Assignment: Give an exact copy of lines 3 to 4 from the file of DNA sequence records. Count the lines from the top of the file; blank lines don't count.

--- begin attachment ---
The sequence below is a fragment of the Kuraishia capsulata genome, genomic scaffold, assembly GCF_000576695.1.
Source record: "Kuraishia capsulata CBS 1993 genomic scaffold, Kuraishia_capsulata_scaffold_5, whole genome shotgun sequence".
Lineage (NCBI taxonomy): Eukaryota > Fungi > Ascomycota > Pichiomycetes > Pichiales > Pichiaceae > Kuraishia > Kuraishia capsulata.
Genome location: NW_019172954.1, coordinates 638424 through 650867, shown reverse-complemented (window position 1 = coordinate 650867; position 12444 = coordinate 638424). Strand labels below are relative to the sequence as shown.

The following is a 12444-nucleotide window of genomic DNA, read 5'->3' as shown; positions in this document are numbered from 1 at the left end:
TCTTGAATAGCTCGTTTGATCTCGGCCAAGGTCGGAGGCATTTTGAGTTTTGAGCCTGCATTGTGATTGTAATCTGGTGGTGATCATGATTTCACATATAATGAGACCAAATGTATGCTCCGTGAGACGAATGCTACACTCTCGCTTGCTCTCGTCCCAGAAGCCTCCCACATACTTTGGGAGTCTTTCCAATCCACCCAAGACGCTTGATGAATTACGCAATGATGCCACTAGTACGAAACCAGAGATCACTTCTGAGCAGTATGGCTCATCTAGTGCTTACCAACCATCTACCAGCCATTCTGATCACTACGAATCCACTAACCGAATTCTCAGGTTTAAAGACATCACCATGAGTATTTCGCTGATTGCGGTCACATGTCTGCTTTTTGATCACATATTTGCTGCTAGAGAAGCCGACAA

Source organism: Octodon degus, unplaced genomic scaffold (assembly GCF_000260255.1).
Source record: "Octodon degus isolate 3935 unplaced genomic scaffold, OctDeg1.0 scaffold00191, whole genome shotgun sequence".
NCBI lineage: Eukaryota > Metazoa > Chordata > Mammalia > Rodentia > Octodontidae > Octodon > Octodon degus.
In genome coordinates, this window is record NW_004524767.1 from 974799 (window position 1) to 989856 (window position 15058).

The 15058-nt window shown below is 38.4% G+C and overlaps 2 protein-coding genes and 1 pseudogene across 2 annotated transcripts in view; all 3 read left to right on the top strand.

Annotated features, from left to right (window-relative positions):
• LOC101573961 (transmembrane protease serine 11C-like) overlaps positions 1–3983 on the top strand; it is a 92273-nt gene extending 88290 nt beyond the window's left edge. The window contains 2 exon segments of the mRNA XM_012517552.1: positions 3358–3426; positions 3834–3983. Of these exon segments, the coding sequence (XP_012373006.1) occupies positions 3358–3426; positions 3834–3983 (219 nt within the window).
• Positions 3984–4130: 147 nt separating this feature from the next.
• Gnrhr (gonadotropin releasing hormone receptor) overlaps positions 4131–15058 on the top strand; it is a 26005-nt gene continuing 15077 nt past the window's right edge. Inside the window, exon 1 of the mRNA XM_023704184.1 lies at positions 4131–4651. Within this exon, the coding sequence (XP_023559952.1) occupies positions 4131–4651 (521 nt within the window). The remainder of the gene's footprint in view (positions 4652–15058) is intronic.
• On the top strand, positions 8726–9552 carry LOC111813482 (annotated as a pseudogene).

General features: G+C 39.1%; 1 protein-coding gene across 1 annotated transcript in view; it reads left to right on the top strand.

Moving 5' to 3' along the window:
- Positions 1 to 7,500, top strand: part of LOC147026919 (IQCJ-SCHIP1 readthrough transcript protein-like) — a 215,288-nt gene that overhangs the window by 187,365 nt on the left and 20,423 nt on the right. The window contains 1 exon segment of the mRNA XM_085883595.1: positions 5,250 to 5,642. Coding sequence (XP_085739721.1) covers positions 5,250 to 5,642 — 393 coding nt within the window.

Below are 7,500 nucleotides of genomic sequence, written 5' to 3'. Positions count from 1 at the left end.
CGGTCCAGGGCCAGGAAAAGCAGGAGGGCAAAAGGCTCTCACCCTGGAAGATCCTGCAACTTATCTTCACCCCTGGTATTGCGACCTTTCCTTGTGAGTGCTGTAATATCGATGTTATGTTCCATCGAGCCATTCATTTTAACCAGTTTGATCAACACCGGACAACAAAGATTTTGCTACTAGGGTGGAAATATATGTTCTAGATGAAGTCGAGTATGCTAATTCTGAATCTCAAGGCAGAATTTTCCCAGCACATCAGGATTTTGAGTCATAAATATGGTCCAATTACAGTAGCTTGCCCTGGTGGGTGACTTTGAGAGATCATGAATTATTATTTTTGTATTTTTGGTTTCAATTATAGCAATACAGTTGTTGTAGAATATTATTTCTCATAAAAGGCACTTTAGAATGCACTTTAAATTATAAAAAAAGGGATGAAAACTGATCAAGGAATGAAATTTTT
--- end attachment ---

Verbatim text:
Lineage (NCBI taxonomy): Eukaryota > Fungi > Ascomycota > Pichiomycetes > Pichiales > Pichiaceae > Kuraishia > Kuraishia capsulata.
Genome location: NW_019172954.1, coordinates 638424 through 650867, shown reverse-complemented (window position 1 = coordinate 650867; position 12444 = coordinate 638424). Strand labels below are relative to the sequence as shown.